Background photo by Sgt. Michael Kropiewnicki, Photo of Cahir courtesy of his family.

René Elizabeth Browne was on her second date with Bill Cahir in 2003 when he told her he was considering enlisting in the Marine Corps. Cahir was 34 years old and worked as a Washington, D.C. correspondent for Newhouse News Service.

“I was very surprised because I knew Bill in such a different context, as a newspaper reporter, seeming too old to think about enlisting in the military,” Browne recalled to Task & Purpose. “The more we talked about it, the more I realized how little I truly knew him and how impressed I was by his motivation to be of service.”

Cahir would ultimately deploy as a Marine to Iraq twice during the leadup to the Sunni Awakening. On Aug. 13, 2009, he was killed while deployed to Afghanistan. The day after his unit was scheduled to rotate home, his wife gave birth to twins

“In the Marine Corps itself, I think Bill found a community of purpose and service that he had been missing up to that point,” Browne said. “He absolutely loved being a Marine and he cared extremely deeply about his fellow Marines. Of course, Bill was a little bit older than many of the people that he joined with and was seen as — and certainly acted as — a mentor to a lot of younger Marines,” Browne said. “I think he enjoyed being able to share his experience and his perspectives and make a difference in the lives of people who were effectively still growing up.”

This Memorial Day weekend, I am honored to pay tribute to Cahir with whom I worked at the Express-Times newspaper in Easton, Pennsylvania. Fair winds and following seas, Bill.

By the time Cahir told Browne that we wanted to join the Marines, he had been working toward his goal for some time. He ultimately needed a waiver for his age to go to boot camp with recruits 15 years his junior.

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“He explained to me that he had been working as a newspaper reporter on 9/11 and had followed the attacks of Sept. 11 — thankfully as a reporter — but ultimately felt like a bystander and wanted to participate in serving his country, and defending his country,” Browne said.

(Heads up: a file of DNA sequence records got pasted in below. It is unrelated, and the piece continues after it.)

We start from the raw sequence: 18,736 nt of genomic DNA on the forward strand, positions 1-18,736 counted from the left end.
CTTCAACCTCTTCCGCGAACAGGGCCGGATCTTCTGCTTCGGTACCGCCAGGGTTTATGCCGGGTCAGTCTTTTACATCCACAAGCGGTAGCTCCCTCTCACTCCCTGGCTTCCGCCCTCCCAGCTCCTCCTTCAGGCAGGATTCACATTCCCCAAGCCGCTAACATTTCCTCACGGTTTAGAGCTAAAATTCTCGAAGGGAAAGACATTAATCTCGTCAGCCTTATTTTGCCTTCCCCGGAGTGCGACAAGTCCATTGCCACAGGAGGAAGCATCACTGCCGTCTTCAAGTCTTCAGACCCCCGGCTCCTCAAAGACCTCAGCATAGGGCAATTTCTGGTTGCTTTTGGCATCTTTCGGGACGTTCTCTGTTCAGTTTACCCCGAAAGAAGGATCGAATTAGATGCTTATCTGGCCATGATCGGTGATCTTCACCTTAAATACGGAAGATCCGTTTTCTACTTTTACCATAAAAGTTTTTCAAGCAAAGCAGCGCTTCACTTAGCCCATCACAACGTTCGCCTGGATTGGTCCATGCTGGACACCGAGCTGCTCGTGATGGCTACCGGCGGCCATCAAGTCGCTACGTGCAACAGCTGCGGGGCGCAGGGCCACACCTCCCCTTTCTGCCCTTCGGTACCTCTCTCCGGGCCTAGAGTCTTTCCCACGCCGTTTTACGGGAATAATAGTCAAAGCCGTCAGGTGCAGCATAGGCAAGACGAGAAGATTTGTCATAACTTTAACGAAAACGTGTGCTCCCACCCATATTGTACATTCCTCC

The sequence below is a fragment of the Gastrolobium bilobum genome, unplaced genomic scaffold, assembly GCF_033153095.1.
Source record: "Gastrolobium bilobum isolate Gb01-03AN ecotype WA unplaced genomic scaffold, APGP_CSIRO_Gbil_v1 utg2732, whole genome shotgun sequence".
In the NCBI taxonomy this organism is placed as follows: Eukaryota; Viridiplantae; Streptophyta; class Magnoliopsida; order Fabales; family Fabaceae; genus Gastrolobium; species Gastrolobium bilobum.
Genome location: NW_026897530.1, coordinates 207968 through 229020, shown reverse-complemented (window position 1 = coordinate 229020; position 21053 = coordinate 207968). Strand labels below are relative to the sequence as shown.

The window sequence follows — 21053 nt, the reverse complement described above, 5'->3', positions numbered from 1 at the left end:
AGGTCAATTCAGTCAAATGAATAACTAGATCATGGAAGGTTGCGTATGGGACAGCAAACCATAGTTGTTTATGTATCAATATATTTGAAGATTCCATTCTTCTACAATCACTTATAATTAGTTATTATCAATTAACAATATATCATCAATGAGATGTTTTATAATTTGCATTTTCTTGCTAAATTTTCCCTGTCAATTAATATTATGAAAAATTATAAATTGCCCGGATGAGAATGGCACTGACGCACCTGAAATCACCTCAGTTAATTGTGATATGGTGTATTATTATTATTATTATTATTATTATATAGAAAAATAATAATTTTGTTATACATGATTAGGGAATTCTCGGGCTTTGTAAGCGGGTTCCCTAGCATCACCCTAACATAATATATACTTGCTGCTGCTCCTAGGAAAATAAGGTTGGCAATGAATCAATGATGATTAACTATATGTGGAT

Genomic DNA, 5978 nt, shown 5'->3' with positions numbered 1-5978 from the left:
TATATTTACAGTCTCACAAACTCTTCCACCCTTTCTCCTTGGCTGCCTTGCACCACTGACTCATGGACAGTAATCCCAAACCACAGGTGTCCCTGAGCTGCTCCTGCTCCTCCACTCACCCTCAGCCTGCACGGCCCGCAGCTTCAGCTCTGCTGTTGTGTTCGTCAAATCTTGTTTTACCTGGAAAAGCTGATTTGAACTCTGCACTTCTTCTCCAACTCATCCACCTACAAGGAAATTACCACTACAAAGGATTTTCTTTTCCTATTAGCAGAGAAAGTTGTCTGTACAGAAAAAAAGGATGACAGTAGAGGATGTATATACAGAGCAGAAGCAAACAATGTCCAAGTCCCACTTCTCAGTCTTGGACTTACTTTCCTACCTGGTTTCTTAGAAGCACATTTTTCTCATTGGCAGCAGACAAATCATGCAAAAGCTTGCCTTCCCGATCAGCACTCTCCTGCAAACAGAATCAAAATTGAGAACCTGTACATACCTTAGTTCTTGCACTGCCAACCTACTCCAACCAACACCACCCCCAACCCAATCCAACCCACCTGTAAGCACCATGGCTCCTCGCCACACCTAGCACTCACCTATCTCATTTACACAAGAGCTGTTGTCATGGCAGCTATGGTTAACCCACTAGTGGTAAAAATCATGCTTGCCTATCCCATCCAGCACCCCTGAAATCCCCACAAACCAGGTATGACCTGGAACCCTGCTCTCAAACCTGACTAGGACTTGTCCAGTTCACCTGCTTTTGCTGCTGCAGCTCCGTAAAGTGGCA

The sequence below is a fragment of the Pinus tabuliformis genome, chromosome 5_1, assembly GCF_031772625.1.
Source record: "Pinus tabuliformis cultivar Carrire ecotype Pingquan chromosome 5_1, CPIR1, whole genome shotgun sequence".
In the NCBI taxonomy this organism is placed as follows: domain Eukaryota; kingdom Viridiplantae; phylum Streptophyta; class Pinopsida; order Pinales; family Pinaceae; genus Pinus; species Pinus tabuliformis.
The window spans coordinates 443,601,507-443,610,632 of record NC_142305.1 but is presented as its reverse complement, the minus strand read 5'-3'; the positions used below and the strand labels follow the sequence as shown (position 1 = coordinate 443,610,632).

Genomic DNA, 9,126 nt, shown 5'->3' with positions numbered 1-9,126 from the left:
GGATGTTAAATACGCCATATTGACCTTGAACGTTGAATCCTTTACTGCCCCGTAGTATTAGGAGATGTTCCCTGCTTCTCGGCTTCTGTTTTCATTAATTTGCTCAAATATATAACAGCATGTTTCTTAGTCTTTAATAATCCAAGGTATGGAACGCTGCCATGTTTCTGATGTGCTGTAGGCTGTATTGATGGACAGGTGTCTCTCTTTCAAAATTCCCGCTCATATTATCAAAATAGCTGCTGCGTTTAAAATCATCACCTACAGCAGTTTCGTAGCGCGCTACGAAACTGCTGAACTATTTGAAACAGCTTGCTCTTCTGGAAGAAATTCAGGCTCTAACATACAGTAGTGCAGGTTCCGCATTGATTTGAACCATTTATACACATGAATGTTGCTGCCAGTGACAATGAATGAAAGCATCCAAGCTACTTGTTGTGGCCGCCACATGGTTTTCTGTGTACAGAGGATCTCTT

In an article that Cahir subsequently wrote about his experiences at Marine Recruit Depot Parris Island, South Carolina, he explained that he felt joining the Marines would provide his last opportunity to serve. Cahir had considered enlisting in the military after college and then again after the Sept. 11, 2001 terrorist attacks, but each time he hesitated.

“In October 2003, the recruiter asked the decisive question,” Cahir wrote. “In the future, would I look back and regret my inaction if I didn’t enlist? I signed.”

He ultimately joined the Marine Corps Reserve and was assigned to the 4th Civil Affairs Group, Browne said. The unit kept a very high operations tempo. He deployed to Ramadi from 2004 to 2005, and then made a second deployment to Fallujah in 2006 and 2007.

Both cities are in Iraq’s Anbar province, which was the most dangerous part of Iraq for several years before the U.S. military successfully formed an alliance with Sunni tribes against al-Qaida, finally turning the tide of the Iraq war.

As a reporter, Cahir was able to talk to anyone about virtually any topic, and his experiences in journalism proved useful when he became a civil affairs Marine, Browne said.